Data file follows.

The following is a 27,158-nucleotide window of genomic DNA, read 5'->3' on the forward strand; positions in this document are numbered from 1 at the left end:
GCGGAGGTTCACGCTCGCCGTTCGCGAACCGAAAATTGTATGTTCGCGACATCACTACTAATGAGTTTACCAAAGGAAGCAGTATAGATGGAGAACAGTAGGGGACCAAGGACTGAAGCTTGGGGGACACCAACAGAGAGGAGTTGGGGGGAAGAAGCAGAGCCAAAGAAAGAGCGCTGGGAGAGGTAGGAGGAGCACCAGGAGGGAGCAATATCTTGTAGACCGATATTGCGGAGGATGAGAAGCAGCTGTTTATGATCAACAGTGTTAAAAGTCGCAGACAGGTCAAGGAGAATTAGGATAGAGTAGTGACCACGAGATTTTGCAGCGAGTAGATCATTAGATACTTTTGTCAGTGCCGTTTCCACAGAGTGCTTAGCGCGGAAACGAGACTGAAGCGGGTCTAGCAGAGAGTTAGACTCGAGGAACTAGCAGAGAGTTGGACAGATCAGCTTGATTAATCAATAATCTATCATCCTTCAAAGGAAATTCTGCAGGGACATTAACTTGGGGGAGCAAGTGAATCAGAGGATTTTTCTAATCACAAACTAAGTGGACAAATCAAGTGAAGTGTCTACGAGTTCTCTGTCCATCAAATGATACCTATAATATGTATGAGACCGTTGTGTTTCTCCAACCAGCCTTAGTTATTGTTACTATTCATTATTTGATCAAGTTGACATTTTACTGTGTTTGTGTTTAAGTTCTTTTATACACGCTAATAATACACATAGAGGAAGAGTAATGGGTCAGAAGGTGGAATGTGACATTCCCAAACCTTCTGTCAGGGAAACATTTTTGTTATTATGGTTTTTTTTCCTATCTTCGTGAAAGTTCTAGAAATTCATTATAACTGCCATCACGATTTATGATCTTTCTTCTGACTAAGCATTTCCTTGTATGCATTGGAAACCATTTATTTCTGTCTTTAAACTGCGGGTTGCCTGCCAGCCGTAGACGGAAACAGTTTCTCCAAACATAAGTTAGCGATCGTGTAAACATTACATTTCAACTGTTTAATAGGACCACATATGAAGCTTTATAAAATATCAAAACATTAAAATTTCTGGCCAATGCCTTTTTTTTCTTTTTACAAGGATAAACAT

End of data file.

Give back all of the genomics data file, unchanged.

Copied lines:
The following is a 27,158-nucleotide window of genomic DNA, read 5'->3' on the forward strand; positions in this document are numbered from 1 at the left end:
GCGGAGGTTCACGCTCGCCGTTCGCGAACCGAAAATTGTATGTTCGCGACATCACTACTAATGAGTTTACCAAAGGAAGCAGTATAGATGGAGAACAGTAGGGGACCAAGGACTGAAGCTTGGGGGACACCAACAGAGAGGAGTTGGGGGGAAGAAGCAGAGCCAAAGAAAGAGCGCTGGGAGAGGTAGGAGGAGCACCAGGAGGGAGCAATATCTTGTAGACCGATATTGCGGAGGATGAGAAGCAGCTGTTTATGATCAACAGTGTTAAAAGTCGCAGACAGGTCAAGGAGAATTAGGATAGAGTAGTGACCACGAGATTTTGCAGCGAGTAGATCATTAGATACTTTTGTCAGTGCCGTTTCCACAGAGTGCTTAGCGCGGAAACGAGACTGAAGCGGGTCTAGCAGAGAGTTAGACTCGAGGAACTAGCAGAGAGTTGGACAGATCAGCTTGATTAATCAATAATCTATCATCCTTCAAAGGAAATTCTGCAGGGACATTAACTTGGGGGAGCAAGTGAATCAGAGGATTTTTCTAATCACAAACTAAGTGGACAAATCAAGTGAAGTGTCTACGAGTTCTCTGTCCATCAAATGATACCTATAATATGTATGAGACCGTTGTGTTTCTCCAACCAGCCTTAGTTATTGTTACTATTCATTATTTGATCAAGTTGACATTTTACTGTGTTTGTGTTTAAGTTCTTTTATACACGCTAATAATACACATAGAGGAAGAGTAATGGGTCAGAAGGTGGAATGTGACATTCCCAAACCTTCTGTCAGGGAAACATTTTTGTTATTATGGTTTTTTTTCCTATCTTCGTGAAAGTTCTAGAAATTCATTATAACTGCCATCACGATTTATGATCTTTCTTCTGACTAAGCATTTCCTTGTATGCATTGGAAACCATTTATTTCTGTCTTTAAACTGCGGGTTGCCTGCCAGCCGTAGACGGAAACAGTTTCTCCAAACATAAGTTAGCGATCGTGTAAACATTACATTTCAACTGTTTAATAGGACCACATATGAAGCTTTATAAAATATCAAAACATTAAAATTTCTGGCCAATGCCTTTTTTTTCTTTTTACAAGGATAAACAT